A Brief History of Westminster Cathedral in London
Why is Westminister Cathedral Famous?
Westminster Cathedral is a famous towering cathedral constructed in Byzantine style by ecclesiastical architect John Francis Bentley. It is the seat of the Archbishop of Westminster and the mother church of Catholicism in England and Wales, and one of the busiest churches in the UK.
Westminister Cathedral History
Not to be confused with Westminster Abbey, this cathedral is the largest Roman Catholic church in England and Wales. Despite the common confusion between the two churches, the land on which Westminster Cathedral sits originally belonged to Benedictine monks (the same order, ironically, which founded Westminster Abbey before the Reformation). However, the site wasn’t actually acquired by the Catholic Church until 1884.
Designed in an extravagant Byzantine style (as popular as the Greek classicism it followed in the late 19th century) the cathedral was the work of ecclesiastical architect John Francis Bentley. Unfortunately Bentley was unable to witness his great project in its final form, after sadly passing away a year before completion. However, his creation endures as one of the most impressive examples of neo-Byzantine architecture in Europe.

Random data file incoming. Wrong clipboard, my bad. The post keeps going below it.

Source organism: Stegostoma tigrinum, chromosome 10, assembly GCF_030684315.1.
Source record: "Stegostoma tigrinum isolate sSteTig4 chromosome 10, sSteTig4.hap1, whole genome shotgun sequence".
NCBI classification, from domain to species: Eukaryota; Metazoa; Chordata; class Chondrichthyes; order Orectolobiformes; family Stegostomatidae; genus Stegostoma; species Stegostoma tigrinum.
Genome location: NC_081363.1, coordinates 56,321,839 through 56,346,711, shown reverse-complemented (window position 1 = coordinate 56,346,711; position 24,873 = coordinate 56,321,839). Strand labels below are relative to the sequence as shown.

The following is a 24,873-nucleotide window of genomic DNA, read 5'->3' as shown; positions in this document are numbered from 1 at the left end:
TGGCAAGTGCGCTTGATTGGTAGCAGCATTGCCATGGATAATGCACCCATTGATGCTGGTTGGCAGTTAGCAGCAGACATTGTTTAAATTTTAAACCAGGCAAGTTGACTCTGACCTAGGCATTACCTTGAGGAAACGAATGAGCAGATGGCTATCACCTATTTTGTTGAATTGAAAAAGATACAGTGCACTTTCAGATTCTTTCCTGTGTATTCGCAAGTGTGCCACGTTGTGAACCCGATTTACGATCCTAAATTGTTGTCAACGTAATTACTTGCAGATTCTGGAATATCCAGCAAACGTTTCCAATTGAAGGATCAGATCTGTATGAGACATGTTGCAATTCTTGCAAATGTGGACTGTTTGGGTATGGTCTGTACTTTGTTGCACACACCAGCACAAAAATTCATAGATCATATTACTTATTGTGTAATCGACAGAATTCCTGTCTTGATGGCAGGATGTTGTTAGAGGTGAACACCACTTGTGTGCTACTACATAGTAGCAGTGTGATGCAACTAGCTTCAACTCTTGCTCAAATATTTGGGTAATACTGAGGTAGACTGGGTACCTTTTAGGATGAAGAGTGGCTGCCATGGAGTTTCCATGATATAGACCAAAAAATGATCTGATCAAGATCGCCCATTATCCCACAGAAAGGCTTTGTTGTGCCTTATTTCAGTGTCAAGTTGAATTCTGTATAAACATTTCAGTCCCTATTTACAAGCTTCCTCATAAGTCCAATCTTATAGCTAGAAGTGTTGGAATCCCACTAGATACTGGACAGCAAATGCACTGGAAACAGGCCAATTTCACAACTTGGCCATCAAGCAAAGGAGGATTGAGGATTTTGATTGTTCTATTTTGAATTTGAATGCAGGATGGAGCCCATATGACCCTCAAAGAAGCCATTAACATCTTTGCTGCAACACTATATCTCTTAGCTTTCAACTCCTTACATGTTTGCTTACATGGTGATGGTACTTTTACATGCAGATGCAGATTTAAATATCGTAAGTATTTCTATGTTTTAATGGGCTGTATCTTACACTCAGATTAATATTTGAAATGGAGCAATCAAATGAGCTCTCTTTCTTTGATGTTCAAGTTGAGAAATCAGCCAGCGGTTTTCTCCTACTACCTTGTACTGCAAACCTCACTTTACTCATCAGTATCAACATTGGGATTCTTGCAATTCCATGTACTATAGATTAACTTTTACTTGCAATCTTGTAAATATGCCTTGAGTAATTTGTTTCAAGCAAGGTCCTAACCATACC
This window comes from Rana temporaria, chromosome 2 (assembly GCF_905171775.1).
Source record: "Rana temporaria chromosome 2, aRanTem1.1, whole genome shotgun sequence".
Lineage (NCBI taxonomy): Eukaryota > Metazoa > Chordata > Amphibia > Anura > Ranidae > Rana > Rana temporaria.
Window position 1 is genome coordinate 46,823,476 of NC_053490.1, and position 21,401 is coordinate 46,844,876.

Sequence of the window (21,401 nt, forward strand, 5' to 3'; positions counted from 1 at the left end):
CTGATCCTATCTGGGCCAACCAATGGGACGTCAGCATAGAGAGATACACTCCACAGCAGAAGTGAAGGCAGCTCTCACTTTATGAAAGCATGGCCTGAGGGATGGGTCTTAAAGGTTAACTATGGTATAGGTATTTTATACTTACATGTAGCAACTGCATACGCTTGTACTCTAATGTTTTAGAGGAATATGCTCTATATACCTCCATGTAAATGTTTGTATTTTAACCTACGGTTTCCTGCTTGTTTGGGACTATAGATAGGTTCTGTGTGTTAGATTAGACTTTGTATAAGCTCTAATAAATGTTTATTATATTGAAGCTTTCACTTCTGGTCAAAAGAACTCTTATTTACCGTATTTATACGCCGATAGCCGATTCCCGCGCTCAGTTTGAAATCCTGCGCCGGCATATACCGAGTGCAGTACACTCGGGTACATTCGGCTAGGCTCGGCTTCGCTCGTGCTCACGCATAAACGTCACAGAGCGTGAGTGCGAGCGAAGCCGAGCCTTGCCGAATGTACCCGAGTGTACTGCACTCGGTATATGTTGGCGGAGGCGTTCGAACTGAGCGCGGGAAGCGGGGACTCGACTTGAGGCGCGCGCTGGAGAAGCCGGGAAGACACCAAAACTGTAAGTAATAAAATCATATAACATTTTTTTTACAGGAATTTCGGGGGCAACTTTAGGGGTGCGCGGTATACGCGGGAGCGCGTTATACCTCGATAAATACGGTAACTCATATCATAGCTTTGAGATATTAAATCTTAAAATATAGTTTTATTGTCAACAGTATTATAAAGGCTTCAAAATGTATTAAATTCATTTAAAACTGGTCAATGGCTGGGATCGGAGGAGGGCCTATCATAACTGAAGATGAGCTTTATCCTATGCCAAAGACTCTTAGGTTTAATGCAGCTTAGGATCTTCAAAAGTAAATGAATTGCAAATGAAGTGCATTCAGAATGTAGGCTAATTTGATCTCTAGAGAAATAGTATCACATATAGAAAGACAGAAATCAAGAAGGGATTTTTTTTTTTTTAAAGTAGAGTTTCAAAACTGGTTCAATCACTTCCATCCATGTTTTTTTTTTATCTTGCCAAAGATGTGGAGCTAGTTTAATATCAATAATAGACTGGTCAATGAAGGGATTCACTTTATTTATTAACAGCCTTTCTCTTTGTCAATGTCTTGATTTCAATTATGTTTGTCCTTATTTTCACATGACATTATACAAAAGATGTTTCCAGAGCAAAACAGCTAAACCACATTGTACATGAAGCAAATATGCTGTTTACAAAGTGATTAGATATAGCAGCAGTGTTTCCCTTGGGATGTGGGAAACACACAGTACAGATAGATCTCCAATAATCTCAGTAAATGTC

With its tall, slender tower and striking geometrical patterns, it differs obviously from the Gothic Revival churches of Bentley’s contemporaries, let alone the medieval triumphs of Gothicism by which they were inspired. On first sight, many have imagined the building to be a mosque, which suggests not only London’s enduring cultural diversity, but also the original mutual exchange of Islamic and Christian culture in the Byzantine Empire.
Following the completion of its exterior, the cathedral had to wait a while to be consecrated, which did not officially occur until 1910. The reasons were financial: according to the statutes of the Catholic Church which prevailed at the time, a place of worship could only be consecrated once it was free from debt. For the same reason, the decoration of the church’s interior was also delayed; today, its interior remains unfinished.
The mosaics on the inside are still being perfected, fulfilling Bentley’s mournful prediction that they would take more than a century to complete. Over the years, many different artists have contributed to the ongoing interior work, which, along with the structure’s striking architectural style, led prominent 20th-century British architect and writer H. S. Goodhart-Rendel to describe Westminster Cathedral as ‘a work of extraordinary beauty and grandeur’.
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